Researching Royal Connections
9/28/2009

What do you know about this ancestor (or ancestors) you suspect has royal family ties? Determine what sources (books, films, microfiche, indexes, etc.) are available at libraries for that surname, recommends Hilary Jefferies, a professional genealogist in Aurora, Colo. She says to look for sources such as:

  • The Complete Peerage, Scot's Peerage and other peerage books (see below for more royal resources)
  • Family histories and surname books: More recent histories are best because new facts and documentation have been added.
  • County or place histories: These are geographically oriented and deal with a parish, manor house or county, and with the prominent local families.
  • Documented visitations: Records of church-related parish matters (fees, attendance and deaths).
  • Periodicals containing local history and genealogy
  • Related surname family histories
  • Royal genealogies
  • Gentry sources, such as Burke's Landed Gentry or Burke's Commoners: These may not be as accurate as other sources, but they will usually deal with the extended family in addition to the eldest male line.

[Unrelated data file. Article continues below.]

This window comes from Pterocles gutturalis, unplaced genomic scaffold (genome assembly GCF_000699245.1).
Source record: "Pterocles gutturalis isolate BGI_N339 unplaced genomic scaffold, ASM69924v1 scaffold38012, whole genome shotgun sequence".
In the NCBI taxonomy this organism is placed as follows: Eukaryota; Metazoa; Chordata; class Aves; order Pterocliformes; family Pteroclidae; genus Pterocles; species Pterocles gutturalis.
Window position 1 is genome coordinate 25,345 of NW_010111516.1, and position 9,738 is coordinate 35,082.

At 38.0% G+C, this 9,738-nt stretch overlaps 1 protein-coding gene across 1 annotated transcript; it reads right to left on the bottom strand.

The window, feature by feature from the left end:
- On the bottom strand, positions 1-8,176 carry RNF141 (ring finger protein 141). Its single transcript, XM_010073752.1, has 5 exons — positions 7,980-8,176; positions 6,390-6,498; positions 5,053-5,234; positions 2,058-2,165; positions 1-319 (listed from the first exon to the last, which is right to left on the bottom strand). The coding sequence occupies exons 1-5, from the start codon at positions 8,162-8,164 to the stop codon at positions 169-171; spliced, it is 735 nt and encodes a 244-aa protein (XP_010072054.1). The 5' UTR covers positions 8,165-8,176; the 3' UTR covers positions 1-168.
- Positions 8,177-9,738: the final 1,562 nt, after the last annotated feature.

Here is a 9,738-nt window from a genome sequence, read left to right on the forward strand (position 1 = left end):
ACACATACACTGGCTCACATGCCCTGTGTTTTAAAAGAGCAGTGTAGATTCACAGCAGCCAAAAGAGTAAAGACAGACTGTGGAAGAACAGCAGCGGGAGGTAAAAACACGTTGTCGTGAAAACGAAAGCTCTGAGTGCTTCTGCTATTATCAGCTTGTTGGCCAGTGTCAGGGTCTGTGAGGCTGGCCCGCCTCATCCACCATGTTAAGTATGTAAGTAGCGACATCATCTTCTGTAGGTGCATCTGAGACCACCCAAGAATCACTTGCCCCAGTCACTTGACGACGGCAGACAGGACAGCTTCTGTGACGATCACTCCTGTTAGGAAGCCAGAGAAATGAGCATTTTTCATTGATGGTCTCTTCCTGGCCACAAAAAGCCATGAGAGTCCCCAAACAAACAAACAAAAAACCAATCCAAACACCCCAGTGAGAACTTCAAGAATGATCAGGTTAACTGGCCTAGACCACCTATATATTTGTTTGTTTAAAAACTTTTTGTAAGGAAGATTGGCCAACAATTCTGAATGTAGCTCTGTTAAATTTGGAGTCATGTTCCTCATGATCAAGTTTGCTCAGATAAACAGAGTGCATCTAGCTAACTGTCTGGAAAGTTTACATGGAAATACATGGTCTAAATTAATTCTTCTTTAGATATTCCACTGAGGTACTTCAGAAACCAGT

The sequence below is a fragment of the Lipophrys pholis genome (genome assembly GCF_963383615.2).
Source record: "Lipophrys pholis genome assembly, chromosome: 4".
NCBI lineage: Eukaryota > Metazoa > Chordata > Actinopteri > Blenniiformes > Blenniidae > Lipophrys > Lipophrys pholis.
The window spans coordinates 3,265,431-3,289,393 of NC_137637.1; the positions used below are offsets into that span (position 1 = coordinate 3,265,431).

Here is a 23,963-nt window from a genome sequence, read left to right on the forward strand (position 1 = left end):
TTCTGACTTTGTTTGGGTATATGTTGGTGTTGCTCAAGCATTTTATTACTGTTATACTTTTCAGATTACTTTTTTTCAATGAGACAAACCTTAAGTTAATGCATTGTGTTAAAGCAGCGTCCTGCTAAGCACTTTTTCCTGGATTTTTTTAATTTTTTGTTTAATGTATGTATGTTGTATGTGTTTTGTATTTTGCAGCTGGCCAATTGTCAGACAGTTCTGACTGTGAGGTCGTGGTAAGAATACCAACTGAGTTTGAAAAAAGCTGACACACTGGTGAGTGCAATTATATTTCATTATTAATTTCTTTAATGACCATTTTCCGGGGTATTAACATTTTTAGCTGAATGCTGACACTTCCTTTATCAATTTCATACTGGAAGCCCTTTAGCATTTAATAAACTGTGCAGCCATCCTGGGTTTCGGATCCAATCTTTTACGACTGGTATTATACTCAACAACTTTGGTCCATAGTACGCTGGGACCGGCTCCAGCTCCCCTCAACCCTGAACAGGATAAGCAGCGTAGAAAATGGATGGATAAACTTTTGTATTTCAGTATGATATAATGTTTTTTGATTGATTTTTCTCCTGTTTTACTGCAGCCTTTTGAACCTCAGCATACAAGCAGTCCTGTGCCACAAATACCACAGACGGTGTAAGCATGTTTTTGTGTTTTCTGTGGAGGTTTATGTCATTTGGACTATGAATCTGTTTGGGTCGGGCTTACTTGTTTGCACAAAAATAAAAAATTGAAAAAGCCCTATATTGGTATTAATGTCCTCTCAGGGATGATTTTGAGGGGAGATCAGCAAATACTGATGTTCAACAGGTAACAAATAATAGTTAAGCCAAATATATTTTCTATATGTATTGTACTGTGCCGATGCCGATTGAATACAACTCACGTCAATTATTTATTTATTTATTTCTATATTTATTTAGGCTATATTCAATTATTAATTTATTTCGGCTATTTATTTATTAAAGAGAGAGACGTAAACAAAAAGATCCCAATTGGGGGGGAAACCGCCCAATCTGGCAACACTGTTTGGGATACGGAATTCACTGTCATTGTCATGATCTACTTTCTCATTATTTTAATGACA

• Heraldry books: These books contain genealogies and coats of arms granted to individuals in a family. (For more on heraldry—and coats-of-arms scams—see "Unzipping Your Coat of Arms" from the August 2000 Family Tree Magazine.)

For more specific sources, consult a genealogy reference librarian or other knowledgeable professionals. Check all sources for the common surname spelling plus variant or alternative spellings, and photocopy the pages where that surname is found. Then make a list of sources for that family by locality and title. Be careful not to assume that because someone has the same name as your ancestor, he must be your ancestor. Find corroborating evidence such as a birth date or spouse name before coming to a conclusion.

Look for the following royal resources at the library:
  • Burke's Peerage and Baronetage (two volumes) edited by Charles Mosley
  • Complete Peerage of England, Scotland, Ireland, Great Britain & the United Kingdom by George Edward Cokayne
  • Kings and Queens of Europe: A Genealogical Chart of the Royal Houses of Great Britain and Europe by Anne Taute
  • Plantagenet Ancestry of 17th-Century Colonists by David Faris
  • Royalty for Commoners by Roderick W. Stuart
  • Colonial Americans of Royal and Noble Descent Alleged, Proven and Disproven by Patricia Ann Scherzinger

Susan Wenner is managing editor of Family Tree Magazine.

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